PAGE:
the addition of Iran to the calculations of an alignment front to challenge the US
unipolarity is still underdeveloped. Drawing on such a void, this study seeks to
provide added value by depicting and assessing the formation of a strategic trian-
gle between China, Iran and Russia and, consequently, accounting for its implica-
tions for the international balance of power.
The newly emerged China, Iran and Russia axis has signalled uneasiness in the
United States, which in its turn has characterised these three countries as adversaries
and strategic competitors (Tabatabai & Esfandiary, 2018; Zhu, 2020). Over the
years, Beijing, Moscow and Tehran have initiated and enhanced their cooperation
on various dimensions: economic, military and political. The relationship of the
three states with the West, and particularly the United States, ranges from tense to
conflictual, while all three, on many occasions, have expressed their shared world-
views for a multipolar world and their dissatisfaction with US unilateral actions.2
This tendency has been particularly evident after the US withdrawal from the Joint
Comprehensive Plan of Action (JCPOA) in 2018 and the respective sanctions
against Iran (Eslami & Vieira, 2020, 2022; Eslami, 2021).
The strengthening of Beijing, Moscow and Tehran ties also has geopolitical
implications since it stretches from Northeast Asia to Central Asia and the Indo-
Pacific Region covering the so-called Heartland (Bassin & Aksenov, 2006). Thus,
the growing cooperation between China, Russia and Iran, alongside their shared
viewpoints and dissatisfaction with the US’s unilateral actions, has fuelled con-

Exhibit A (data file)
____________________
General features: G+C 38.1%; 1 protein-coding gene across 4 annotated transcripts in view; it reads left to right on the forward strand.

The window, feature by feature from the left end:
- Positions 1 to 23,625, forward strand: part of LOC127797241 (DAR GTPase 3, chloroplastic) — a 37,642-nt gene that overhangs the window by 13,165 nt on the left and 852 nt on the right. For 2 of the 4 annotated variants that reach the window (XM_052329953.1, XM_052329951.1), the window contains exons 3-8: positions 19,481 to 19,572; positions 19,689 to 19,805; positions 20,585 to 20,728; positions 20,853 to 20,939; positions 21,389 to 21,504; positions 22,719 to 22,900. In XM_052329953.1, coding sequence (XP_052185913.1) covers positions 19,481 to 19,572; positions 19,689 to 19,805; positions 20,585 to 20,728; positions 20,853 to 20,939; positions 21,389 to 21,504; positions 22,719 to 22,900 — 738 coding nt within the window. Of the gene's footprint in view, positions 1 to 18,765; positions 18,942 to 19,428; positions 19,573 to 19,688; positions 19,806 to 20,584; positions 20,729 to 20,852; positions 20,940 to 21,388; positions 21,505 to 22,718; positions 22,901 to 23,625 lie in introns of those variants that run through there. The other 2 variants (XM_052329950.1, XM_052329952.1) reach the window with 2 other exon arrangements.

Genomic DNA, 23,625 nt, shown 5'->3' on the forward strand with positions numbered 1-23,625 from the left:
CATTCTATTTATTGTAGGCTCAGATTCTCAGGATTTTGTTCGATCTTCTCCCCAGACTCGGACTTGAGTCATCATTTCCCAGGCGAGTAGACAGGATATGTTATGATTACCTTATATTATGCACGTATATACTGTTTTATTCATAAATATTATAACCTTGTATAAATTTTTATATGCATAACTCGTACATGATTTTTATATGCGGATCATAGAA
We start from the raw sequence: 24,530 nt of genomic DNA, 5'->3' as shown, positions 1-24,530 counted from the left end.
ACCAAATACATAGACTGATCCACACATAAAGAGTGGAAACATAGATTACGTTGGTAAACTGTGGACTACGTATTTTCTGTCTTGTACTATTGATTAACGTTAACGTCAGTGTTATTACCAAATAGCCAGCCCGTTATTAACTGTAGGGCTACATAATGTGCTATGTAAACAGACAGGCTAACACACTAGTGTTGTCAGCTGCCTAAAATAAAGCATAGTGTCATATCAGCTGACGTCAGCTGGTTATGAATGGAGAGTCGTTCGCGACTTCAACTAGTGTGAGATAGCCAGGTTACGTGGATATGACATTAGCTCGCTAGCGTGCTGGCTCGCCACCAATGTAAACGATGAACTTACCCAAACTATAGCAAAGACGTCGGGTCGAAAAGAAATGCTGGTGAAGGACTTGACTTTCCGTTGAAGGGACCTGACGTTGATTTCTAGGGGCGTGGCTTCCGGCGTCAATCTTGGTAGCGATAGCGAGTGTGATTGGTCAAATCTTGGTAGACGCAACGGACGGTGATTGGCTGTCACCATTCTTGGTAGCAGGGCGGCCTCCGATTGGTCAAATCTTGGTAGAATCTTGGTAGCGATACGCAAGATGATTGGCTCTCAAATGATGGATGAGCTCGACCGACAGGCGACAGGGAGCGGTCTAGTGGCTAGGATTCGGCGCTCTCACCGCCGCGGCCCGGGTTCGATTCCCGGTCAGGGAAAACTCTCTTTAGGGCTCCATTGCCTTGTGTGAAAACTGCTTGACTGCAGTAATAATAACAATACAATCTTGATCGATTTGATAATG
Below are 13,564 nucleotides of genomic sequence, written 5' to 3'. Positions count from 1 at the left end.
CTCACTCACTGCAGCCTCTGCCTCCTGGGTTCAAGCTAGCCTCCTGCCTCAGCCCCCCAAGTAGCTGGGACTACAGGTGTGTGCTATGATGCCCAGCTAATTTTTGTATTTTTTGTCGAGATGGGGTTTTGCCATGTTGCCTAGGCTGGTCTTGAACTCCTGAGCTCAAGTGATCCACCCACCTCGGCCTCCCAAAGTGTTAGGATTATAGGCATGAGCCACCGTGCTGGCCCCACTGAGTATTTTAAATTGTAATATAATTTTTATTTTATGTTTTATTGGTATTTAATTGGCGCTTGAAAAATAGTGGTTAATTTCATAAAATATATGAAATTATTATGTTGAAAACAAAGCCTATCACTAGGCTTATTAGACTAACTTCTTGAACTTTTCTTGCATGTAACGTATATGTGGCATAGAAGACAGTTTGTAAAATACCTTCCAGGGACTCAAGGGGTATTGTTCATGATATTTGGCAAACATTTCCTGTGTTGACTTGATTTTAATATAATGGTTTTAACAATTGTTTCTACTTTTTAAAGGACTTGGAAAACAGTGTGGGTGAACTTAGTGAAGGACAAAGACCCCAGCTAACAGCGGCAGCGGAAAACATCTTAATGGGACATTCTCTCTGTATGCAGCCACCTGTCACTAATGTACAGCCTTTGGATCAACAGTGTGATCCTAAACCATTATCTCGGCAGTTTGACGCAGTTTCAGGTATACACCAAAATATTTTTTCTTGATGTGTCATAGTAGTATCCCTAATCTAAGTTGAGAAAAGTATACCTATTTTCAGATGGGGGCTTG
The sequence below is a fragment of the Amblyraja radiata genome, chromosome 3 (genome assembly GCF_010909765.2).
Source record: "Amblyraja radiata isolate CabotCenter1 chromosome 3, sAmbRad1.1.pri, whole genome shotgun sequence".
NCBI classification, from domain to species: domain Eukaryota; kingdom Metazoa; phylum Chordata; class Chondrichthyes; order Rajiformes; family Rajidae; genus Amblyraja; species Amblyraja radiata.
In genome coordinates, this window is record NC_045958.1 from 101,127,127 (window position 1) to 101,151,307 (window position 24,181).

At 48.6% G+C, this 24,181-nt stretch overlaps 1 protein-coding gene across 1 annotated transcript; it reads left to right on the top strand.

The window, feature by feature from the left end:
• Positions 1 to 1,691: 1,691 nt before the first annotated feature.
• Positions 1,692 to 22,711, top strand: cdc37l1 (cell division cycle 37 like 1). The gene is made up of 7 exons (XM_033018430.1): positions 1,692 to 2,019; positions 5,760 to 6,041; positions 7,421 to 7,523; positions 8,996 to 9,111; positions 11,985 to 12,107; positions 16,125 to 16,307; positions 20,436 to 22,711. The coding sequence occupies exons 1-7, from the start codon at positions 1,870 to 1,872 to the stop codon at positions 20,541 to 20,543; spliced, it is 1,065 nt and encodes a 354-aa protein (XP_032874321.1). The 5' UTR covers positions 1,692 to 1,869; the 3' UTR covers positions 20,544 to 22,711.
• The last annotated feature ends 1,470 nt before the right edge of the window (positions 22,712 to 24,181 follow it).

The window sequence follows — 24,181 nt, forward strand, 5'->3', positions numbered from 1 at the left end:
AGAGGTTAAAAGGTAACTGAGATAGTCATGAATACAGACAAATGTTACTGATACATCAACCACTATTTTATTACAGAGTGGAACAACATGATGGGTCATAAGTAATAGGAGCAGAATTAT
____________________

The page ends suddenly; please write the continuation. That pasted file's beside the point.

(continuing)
siderations of revisionism (Izadi & Khodaee, 2017; Puri, 2017; Schmitt, 2018)
and a potential balancing behaviour.
Despite expectations of the realist theory on hard balancing in the form of arms
builds and military alliances, such behaviour was not evinced in the post-Cold
war period (Iqbal & Amin, 2016; Steff & Khoo, 2014). However, a new form of
state behaviour, ‘soft balancing’, gained prominence during the period for its
ability to frustrate the hegemon’s policies without the costs of direct confronta-
tion. Soft balancing utilises non-military tools such as international institutions,
economic statecraft, or diplomatic arrangements to delay, interfere with, or oppose
the interests of a hegemon state. As a result, it constitutes a ‘viable strategy for
second-ranked powers to solve the coordination problems they encounter in
coping with an expansionist unipolar leader’ (Pape, 2005, pp. 15–16). Given,
however, that it represents a risky endeavour, the close coordination and reliabil-
ity among those undertaking it require that the participating members share the
same driving forces and express the collective power to do so.
Expressions of soft balancing have been observed in individual strategies of all
three states. China’s foreign policy towards the United States has made use of